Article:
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Let's Get to Work, Part 1

“I am done with America.” “I am done with this America- and I am ready to fight for a

better one.

Lock arms with me, friends.

We have a stand to make.”

- John Pavlovitz



You know the bumper sticker “If you’re not angry, you’re not paying attention”? I’ve started thinking it should read “If you’re happy, your privilege is showing.”


I have been a fighter for justice my entire life. Injustices and inequity infuriate me, gut-punch me to my core. My ways of fighting have sometimes been totally off the mark, or maybe just signifiers of my age and privilege.


As a teen, growing up in an affluent town in the Silicon Valley, I decided that I was going to give up everything I had (including my room in my parents’ house) and live in a tent in their backyard. My thought being – why should I be able to live in a house if others cannot? What had I done that was so special, so great, that I deserved something others didn’t? My dad pointed out that I would still be living a fairly cush life in our manicured yard- rent-free – and, the sprinklers would come on every night. Clearly, that isn’t really the point. And clearly, my 1-woman backyard tent stand wasn’t going to do a damn thing to change homelessness. And clearly, the viewpoint of giving up my housing because others don’t have it is a scarcity mindset that I needed to change, because that doesn’t change the housing situation for anyone. I put myself at the center of an issue I was not actually experiencing. But in the fury, confusion, anger, and mostly, rage I felt, I couldn’t think of what to do – me, just a teenager, what could I do?


This notion of teenaged activism was fueled by my participation in the American education system. I received a public school education, one bolstered by PTA and local levy support. I believed I had a great education and by the (white) standards of our nation, I did.


It wasn’t until college, and later on my own, that I started to unlearn what had been spoon-fed to me; the re-written white-centered history, creation, and current atmosphere of our nation. I learned (am still learning) the real history of our nation and the systematic ways it was built to ensure the success of white people and the oppression of Black people. (Hello, white privilege!). I learned of the ways our economy was built to bolster white people on the (literal) backs of Black people (listen to episode 2 of the 1619 Project.); how our (in)justice system was built to continue the legal enslavement of Black people (watch 13th and read The New Jim Crow); how we destroyed Black Wall Street to keep money and success from Black people, and so much more.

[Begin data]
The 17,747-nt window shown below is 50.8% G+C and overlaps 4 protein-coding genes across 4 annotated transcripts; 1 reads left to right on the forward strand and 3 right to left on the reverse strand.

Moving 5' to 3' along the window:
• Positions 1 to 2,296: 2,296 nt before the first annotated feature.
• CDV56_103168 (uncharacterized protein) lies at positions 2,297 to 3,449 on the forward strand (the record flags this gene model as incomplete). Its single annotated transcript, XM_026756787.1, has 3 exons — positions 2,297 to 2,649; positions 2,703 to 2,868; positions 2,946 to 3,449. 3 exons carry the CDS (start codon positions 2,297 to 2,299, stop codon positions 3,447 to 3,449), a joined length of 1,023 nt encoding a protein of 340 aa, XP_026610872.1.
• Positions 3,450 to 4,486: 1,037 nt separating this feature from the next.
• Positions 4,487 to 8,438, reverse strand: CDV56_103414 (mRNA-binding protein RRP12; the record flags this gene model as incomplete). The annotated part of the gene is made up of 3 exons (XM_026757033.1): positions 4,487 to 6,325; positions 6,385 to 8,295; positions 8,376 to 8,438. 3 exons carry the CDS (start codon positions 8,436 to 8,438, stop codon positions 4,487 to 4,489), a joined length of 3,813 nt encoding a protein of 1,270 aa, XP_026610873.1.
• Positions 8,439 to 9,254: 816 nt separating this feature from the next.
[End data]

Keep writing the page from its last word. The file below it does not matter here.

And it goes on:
This learning process furthered my anger and rage, and brought out feelings of shame (Hello, white fragility!). It also made me realize that I am faced with the cognitive dissonance of this knowledge and my commitment to, and understanding of, community and humanity. I had expectations of the nation I call home that were not being met, as a matter of fact, they were being systematically undermined.


As humans, we seek understanding (or at least I do). This cognitive dissonance was my call to action. If what I know to be true (we are a nation built on, and working hard to maintain, racial disparity and oppression of certain people for the benefit of others) does not match my view of community and humanity (that we are stronger as a collective, that each individual deserves to feel safe, powerful, supported, and protected as they walk through the world), I must work to right-size this. These expectations deserve to be met.


So I fight, I strive, I learn, I work to achieve these expectations. Part of growing up white in America means I have been taught that I can achieve anything I put my mind to and work hard for. I know that’s bullshit as a blanket statement. But, as the definition of who our country gives free access to privilege and power, if I’m not at least going to try out that theory how can I expect white supremacy to end? I’m taking my unearned privilege and power, following the leadership of BIPOC people to disrupt our systems and create a world where every human does feel safe, powerful, supported, and protected as they walk through the world.


White folks, racism and white supremacy is our making. It is ours to dismantle. So as John Pavlovitz said:


“I am done with this America- and I am ready to fight for a better one.

Lock arms with me, friends.

We have a stand to make.”


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